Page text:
Originally Posted by verbaljitsu
I haven't read much of this thread, so if something happened earlier that puts this in more context, then please forgive my ignorance. I'm going to make some assumptions (a couple of dangerous ones), and when use "you" I really mean "advocate of forcing individuals to perform background check).
But let me try to give you some insight on why what you think is a perfectly reasonable position is treated with disdain by people on my side of the gun control argument.
1. The very first impression I get when I hear about this policy position is that you have never been to a gun show and don't know how they operate. I don't know what your hobby is, but I'm pretty sure I've never told you how it should work. Particularly from a position of complete ignorance.
A. FFL's (professional gun dealers) are required to perform the NICS check at gun shows, just like normally. Private sellers are not. Frankly, because private sellers do not have access to the NICS database (the gun dealers are calling an agency and have to provide a PIN number). It is worth noting that FFL dealers make the overwhelming vast majority of sales at gun shows.
B. Private sellers are not required to do a "background check" (which isn't what an NICS check really is anyway) any time, it isn't just something that happens at gun shows, which has been described ad nauseum.
2. You almost certainly haven't thought through the consequences of requiring those checks between private sellers. Probably because you have never been through the process, or sold a gun.
A. They would crush the value of many used guns. Most guns in private collections are probably worth somewhere between $250 and $1000. The ultimate effect of requiring the NICS check effectively means that all used guns have to be sold through an FFL either as a dealer (they buy the used guns and then sell them to someone else) or as a broker (they take possession, fill out the paper work, do the NICS and then transfer). FFL's do not provide that service for free. Most charge in the neighborhood of $25 to $50, many charge much more, particularly to be a broker between private parties (it is difficult to explain why, but if interested I will later). So, you have effectively reduced the value of used firearms by at least that much. Additionally, many people actually desire used guns more, because they are paranoid and don't want to fill out the 4473 forms. Used guns have traditionally held their value very well, and often only sell for $50 or so less than the same gun, new in the box. Well, if you start adding transfer fees, suddenly the bottom starts dropping out of that market. Keep in mind that FFL's have an effective monopoly. I'm also confident that you do not want to liberalize requirements to become an FFL.
B. The idea is particularly dumb at a gun show because of the nature of the market place.
When you sell something to someone at a gun show, it is a chance encounter. You have a rifle slung on your back with a homemade flag sticking out of the barrel with the price on it. Somebody that you don't know, is looking for that rifle. You happen to cross paths. If you manage to work out an acceptable price and are now forced to take the gun to an FFL dealer to do a NICS check, there are lots of potential problems, not the least of which is agreeing on which FFL to take it to. But assuming that gets worked out the NICS itself creates problems. Almost everyone I know that legally owns guns has at sometime been DENIED by NICS, not because they should be denied, but because they share a name with a criminal, or (conspiratorially) they bought too many guns this months, or because there is an unpaid traffic ticket, or just because NICS is unreliable as hell. Now you have a problem. You lost your sale, even though the buyer is legally eligible. But its even worse if it comes back as the more common "HOLD." The federal government has 3 days to complete the check. Meanwhile, the FFL that you have no relationship with is stuck holding on to the firearm. The seller can't get it back yet. The buyer can't leave with it.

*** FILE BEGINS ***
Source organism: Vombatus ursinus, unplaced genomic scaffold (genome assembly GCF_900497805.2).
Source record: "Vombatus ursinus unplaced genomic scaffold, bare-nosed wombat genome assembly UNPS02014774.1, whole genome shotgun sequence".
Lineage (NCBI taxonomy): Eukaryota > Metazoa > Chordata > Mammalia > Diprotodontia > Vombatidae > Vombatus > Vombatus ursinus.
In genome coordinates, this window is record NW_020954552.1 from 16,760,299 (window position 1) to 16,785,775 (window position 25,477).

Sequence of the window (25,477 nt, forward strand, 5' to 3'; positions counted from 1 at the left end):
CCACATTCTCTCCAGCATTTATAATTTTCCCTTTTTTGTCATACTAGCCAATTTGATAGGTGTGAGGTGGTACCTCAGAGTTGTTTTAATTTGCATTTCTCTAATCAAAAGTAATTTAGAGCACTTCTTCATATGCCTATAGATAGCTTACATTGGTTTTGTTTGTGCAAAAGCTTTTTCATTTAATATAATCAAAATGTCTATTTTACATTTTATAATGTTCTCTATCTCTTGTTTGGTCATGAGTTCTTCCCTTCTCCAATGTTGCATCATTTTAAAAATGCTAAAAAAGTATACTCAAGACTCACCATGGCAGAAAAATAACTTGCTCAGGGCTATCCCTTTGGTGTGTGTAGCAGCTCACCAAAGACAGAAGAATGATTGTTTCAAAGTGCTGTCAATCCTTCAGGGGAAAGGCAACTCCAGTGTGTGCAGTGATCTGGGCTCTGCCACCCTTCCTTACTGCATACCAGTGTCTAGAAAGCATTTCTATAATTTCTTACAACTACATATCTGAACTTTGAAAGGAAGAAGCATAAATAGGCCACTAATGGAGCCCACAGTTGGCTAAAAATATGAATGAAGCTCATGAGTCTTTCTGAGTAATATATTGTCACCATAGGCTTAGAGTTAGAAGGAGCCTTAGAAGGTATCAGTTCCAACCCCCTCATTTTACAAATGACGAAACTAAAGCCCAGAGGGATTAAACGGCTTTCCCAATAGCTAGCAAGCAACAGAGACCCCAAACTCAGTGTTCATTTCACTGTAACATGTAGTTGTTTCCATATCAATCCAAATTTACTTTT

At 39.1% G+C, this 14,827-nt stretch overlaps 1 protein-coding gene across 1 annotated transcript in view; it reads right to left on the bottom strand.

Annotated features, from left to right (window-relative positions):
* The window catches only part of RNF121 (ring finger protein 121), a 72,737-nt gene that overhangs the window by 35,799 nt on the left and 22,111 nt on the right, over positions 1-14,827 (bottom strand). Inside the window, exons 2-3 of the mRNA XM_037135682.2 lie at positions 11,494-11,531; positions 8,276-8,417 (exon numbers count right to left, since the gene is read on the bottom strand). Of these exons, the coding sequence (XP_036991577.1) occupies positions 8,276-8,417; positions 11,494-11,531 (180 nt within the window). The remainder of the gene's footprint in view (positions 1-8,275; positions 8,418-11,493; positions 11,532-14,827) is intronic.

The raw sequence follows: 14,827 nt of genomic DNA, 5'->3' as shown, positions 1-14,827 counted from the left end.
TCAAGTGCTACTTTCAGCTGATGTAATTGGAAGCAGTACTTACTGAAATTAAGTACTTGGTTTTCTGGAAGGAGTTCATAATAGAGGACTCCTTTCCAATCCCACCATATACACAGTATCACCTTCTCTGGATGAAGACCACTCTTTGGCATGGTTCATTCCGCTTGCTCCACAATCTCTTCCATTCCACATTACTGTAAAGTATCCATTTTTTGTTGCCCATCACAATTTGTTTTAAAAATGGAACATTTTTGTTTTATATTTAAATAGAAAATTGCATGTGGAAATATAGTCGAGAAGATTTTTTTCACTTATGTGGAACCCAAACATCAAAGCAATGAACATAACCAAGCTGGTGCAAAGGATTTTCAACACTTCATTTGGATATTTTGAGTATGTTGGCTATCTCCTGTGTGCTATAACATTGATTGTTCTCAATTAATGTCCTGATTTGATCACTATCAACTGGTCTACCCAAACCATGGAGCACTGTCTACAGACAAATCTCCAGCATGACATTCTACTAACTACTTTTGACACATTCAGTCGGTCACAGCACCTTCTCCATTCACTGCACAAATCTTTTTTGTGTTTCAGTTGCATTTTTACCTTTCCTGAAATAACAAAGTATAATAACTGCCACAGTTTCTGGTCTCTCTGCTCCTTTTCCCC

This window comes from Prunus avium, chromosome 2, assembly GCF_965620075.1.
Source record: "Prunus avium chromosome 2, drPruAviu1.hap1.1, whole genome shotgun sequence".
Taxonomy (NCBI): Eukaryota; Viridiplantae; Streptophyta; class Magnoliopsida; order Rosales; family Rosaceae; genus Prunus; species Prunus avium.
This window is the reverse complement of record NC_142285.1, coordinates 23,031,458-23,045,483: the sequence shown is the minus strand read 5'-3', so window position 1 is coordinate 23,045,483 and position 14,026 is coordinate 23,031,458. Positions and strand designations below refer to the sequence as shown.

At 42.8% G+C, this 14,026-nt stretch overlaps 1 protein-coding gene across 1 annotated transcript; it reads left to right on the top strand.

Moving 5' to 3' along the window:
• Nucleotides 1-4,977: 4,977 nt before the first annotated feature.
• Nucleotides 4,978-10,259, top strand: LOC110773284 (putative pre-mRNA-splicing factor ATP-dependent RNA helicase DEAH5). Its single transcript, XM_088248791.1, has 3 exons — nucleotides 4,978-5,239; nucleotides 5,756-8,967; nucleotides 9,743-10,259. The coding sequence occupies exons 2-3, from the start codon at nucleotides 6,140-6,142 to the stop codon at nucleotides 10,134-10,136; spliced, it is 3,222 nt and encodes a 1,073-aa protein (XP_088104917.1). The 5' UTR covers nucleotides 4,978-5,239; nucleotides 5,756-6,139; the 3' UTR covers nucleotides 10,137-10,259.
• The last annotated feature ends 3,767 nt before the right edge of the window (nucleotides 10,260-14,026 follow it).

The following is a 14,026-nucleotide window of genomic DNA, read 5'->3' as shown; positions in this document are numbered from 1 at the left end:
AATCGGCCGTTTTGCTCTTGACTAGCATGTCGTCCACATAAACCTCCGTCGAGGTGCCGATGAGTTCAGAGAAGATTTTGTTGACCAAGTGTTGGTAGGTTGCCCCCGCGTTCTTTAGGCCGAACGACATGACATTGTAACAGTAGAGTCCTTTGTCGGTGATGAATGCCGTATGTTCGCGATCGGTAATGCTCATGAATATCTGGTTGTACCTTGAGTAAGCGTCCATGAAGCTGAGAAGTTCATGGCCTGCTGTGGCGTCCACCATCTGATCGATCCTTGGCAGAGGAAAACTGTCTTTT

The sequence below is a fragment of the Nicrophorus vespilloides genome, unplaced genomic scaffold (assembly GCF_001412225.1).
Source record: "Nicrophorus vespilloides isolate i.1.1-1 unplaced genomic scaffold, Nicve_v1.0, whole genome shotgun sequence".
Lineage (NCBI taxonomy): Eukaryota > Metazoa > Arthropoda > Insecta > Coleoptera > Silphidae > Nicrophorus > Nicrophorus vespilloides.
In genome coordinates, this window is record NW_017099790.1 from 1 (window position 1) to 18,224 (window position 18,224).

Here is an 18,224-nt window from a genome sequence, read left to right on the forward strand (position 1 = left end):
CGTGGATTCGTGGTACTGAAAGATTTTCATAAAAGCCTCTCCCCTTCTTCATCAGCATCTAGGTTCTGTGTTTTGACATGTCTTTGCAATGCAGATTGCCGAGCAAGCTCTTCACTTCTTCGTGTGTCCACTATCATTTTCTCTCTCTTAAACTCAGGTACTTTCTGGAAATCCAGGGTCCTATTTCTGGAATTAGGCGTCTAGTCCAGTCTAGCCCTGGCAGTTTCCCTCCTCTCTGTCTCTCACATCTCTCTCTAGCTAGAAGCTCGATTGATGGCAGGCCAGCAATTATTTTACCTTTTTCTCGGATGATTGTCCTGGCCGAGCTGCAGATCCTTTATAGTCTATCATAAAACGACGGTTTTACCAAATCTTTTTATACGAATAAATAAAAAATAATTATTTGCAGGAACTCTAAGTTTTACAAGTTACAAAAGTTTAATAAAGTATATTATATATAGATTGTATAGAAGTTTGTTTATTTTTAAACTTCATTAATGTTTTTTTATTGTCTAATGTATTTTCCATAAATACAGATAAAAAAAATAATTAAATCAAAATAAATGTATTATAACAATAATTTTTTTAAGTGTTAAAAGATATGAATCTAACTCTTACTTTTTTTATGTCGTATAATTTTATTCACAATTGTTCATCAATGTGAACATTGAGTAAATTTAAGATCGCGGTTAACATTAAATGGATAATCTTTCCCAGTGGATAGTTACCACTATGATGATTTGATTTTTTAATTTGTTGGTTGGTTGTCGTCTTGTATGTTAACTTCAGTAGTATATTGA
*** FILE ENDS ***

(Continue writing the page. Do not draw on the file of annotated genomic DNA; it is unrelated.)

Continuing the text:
C. The NICS system could be used as a backdoor to effectively keep people from legally purchasing firearms. It isn't as far fetched as you might think, considering there are thousands of people in this country that can't fly now because their parents named them Ahmed. Or John Smith. It certainly isn't inconceivable that NICS could start charging a lot of money to "administer" the operation. And since it is administered by an Executive Agency, it could do an awful lot of damage to gun owners quickly, and without much in the way of due process or political process in Congress.
3. It is a solution in search of a problem that always gets dragged up, even when it seemingly bears no relation to whatever tragedy sparked the discussion.
Holmes didn't buy guns at a gun show. He in fact passed the exact same NICS check on multiple occasions that advocates think is going to fix the "problem."
Because of the lack of a causal link, and the fact that we have been hearing about this "solution" anytime a gun is used in a crime anywhere, we feel like the argument is a red herring that is used in bad faith. Its irritating. It is a law that would make my property worth less and make things harder on me, to seemingly stop a problem that doesn't exist, solely to give you peace of mind.
I don't think its that difficult to understand why that engenders resentment from even reasonable people. Then add in that there are also a lot of right wing nuts that like guns a lot that think this is part of a broader attack on their way of life. Then put it on the internet where everyone is a dick to each other.